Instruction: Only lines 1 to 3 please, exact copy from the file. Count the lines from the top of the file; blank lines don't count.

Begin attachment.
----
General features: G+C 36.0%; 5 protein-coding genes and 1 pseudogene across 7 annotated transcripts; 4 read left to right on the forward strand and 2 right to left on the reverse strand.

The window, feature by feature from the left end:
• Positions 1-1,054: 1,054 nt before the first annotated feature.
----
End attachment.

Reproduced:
General features: G+C 36.0%; 5 protein-coding genes and 1 pseudogene across 7 annotated transcripts; 4 read left to right on the forward strand and 2 right to left on the reverse strand.

The window, feature by feature from the left end:
• Positions 1-1,054: 1,054 nt before the first annotated feature.